Finding Optimism, Even in a Pandemic

If you’re not hopeful and optimistic, then you just give up. You have to take a long hard look and just believe that if you’re consistent, you will succeed. ~Congressman John Lewis

As the nation remembered long-time congressman, John Lewis last week, I noted a recurring theme. Persistent. Optimism. Congressman Lewis endured numerous challenges and setbacks, even physical harm, but that did not deter his persistent optimism.

More Noted Quotes by Congressman Lewis   

Be hopeful. Be optimistic. Never lose that sense of hope.

I think all Americans should be hopeful, and try to be optimistic.

Never give up. Never give in. Never become hostile…Hate is too big a burden to bear.

Over the years, I’ve worked with people who don’t value optimism, and certainly don’t see it as a virtue. They tend to see optimism as either glossing over the facts or outright ignoring reality. Yes, it is possible to completely ignore reality. However, we can learn a lot from John Lewis’ healthy optimism. He did not ignore reality. He leaned into reality with the mindset of optimism.

The Facts About Optimism

If you need some facts, here are few. Daniel Goleman reports that “Research shows that positive outlook (aka: optimism) tends to lead to very positive emotions. Countless studies show that positive emotions, in turn, lead to better performance. The list of specific benefits from positive emotions include better health, more enjoyment in life, greater ability to overcome setbacks, and even enhanced creativity.”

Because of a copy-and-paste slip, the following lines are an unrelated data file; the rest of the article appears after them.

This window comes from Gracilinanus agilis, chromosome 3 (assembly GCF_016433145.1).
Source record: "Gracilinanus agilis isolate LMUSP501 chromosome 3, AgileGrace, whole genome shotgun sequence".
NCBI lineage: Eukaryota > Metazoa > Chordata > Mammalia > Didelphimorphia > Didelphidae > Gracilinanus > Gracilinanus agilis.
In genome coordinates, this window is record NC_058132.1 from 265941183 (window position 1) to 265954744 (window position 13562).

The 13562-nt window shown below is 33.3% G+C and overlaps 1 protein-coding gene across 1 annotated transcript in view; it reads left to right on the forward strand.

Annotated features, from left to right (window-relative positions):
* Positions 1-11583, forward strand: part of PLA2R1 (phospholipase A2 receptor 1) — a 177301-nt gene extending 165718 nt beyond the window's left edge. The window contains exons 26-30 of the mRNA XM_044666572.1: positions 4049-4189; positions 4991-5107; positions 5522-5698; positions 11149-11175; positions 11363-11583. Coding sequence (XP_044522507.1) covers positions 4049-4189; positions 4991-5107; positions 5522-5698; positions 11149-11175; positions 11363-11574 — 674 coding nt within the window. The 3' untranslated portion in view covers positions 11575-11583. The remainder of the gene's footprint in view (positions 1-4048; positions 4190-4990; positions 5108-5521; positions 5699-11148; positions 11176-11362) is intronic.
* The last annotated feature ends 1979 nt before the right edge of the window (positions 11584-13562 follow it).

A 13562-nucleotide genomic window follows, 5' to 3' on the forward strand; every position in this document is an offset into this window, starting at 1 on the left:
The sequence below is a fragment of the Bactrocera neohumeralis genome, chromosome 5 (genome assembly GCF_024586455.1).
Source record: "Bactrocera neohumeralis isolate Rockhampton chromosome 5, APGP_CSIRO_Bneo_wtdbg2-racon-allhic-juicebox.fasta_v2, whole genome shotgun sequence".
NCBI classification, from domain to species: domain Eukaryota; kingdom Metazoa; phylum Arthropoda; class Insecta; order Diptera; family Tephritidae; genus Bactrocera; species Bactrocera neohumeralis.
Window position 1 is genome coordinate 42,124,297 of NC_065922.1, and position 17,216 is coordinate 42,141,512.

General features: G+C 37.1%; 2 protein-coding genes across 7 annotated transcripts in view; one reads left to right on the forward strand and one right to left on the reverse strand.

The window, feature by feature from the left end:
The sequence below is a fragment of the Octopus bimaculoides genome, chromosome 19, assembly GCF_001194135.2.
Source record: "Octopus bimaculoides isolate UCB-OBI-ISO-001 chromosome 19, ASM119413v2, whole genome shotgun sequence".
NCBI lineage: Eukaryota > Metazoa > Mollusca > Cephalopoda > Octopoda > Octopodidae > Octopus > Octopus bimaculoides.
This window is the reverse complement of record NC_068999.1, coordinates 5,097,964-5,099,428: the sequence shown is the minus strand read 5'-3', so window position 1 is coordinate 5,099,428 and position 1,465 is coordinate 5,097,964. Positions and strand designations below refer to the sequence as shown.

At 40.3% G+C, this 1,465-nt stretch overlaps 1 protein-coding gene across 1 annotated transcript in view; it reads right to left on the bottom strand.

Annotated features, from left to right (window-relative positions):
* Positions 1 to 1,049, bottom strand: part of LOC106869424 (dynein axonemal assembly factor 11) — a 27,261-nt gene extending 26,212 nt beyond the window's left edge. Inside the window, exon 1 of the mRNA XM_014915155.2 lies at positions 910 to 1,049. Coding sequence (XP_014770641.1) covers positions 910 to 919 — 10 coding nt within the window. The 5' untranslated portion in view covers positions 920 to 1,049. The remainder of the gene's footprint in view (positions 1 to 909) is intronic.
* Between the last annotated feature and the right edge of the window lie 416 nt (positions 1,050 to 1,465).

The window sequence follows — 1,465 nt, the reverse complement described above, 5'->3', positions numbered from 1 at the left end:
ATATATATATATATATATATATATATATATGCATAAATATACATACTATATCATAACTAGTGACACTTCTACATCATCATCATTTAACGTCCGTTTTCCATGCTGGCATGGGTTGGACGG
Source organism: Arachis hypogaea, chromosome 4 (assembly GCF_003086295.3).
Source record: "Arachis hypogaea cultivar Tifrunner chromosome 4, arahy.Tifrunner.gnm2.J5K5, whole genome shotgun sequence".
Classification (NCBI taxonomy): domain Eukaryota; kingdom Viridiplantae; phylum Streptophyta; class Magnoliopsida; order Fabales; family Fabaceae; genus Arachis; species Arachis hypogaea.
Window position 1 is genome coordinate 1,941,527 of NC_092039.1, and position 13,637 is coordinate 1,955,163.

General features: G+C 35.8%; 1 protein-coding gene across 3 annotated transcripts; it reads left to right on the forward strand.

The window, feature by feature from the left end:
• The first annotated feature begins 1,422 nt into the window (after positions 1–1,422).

Kimberly Hershenson, LMSW, sums it up this way. “Positive thinking [optimism] doesn’t mean that you ignore life’s stressors. You just approach hardship in a more productive way.”

Now what?

There are many things we can do to be more optimistic. I’m going to focus on just two that I believe are particularly relevant in our current circumstances. I am borrowing these from Daniella Whyte, Contributor to HuffPost.com.

Take Responsibility. If you think optimism means you sweep problems under the rug, then consider this. Blaming other people, or any third party (i.e., COVID) for what you alone can change will only make you sad and depressed. People who take responsibility for the choices that they make, by default, live happier lives. Taking responsibility can make you more optimistic.

Listen. When we truly listen to other people, we are saying by our behavior that we are confident and secure within ourselves to be open to what other people have to say. We don’t know everything. When we are willing to listen to what other people know, we attract more of the good stuff that we desire in life. Listening lends itself to optimism.

Thank you, John Lewis for your portrayal of healthy optimism—an attribute of leading with bold grace.

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